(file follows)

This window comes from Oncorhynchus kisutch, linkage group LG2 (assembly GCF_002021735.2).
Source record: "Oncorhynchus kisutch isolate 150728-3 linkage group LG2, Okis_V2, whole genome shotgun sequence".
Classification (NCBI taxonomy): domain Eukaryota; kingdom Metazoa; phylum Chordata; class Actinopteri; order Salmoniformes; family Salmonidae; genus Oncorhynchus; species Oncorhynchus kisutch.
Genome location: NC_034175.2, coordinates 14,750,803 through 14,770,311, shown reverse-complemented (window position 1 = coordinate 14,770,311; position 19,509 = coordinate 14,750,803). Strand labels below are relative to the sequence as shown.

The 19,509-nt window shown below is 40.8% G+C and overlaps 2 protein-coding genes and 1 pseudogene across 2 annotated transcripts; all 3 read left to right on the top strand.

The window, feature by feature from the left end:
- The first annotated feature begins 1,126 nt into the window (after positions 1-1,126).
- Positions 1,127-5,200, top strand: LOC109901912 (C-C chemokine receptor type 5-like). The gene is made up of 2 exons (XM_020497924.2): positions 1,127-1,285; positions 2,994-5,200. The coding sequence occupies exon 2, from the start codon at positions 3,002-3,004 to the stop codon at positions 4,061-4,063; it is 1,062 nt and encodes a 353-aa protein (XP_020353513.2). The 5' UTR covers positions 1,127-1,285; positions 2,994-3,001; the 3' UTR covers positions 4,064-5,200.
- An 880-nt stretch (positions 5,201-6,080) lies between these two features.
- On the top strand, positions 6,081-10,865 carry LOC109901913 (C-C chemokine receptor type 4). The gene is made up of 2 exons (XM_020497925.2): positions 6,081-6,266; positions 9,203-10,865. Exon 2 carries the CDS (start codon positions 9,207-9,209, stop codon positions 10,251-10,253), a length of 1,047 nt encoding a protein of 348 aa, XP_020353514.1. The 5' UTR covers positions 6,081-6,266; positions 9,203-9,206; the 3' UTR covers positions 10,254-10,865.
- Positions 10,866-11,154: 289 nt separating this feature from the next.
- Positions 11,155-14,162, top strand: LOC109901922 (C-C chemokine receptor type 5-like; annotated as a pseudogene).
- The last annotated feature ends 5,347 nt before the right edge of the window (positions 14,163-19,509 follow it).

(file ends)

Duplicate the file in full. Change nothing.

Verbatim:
This window comes from Oncorhynchus kisutch, linkage group LG2 (assembly GCF_002021735.2).
Source record: "Oncorhynchus kisutch isolate 150728-3 linkage group LG2, Okis_V2, whole genome shotgun sequence".
Classification (NCBI taxonomy): domain Eukaryota; kingdom Metazoa; phylum Chordata; class Actinopteri; order Salmoniformes; family Salmonidae; genus Oncorhynchus; species Oncorhynchus kisutch.
Genome location: NC_034175.2, coordinates 14,750,803 through 14,770,311, shown reverse-complemented (window position 1 = coordinate 14,770,311; position 19,509 = coordinate 14,750,803). Strand labels below are relative to the sequence as shown.

The 19,509-nt window shown below is 40.8% G+C and overlaps 2 protein-coding genes and 1 pseudogene across 2 annotated transcripts; all 3 read left to right on the top strand.

The window, feature by feature from the left end:
- The first annotated feature begins 1,126 nt into the window (after positions 1-1,126).
- Positions 1,127-5,200, top strand: LOC109901912 (C-C chemokine receptor type 5-like). The gene is made up of 2 exons (XM_020497924.2): positions 1,127-1,285; positions 2,994-5,200. The coding sequence occupies exon 2, from the start codon at positions 3,002-3,004 to the stop codon at positions 4,061-4,063; it is 1,062 nt and encodes a 353-aa protein (XP_020353513.2). The 5' UTR covers positions 1,127-1,285; positions 2,994-3,001; the 3' UTR covers positions 4,064-5,200.
- An 880-nt stretch (positions 5,201-6,080) lies between these two features.
- On the top strand, positions 6,081-10,865 carry LOC109901913 (C-C chemokine receptor type 4). The gene is made up of 2 exons (XM_020497925.2): positions 6,081-6,266; positions 9,203-10,865. Exon 2 carries the CDS (start codon positions 9,207-9,209, stop codon positions 10,251-10,253), a length of 1,047 nt encoding a protein of 348 aa, XP_020353514.1. The 5' UTR covers positions 6,081-6,266; positions 9,203-9,206; the 3' UTR covers positions 10,254-10,865.
- Positions 10,866-11,154: 289 nt separating this feature from the next.
- Positions 11,155-14,162, top strand: LOC109901922 (C-C chemokine receptor type 5-like; annotated as a pseudogene).
- The last annotated feature ends 5,347 nt before the right edge of the window (positions 14,163-19,509 follow it).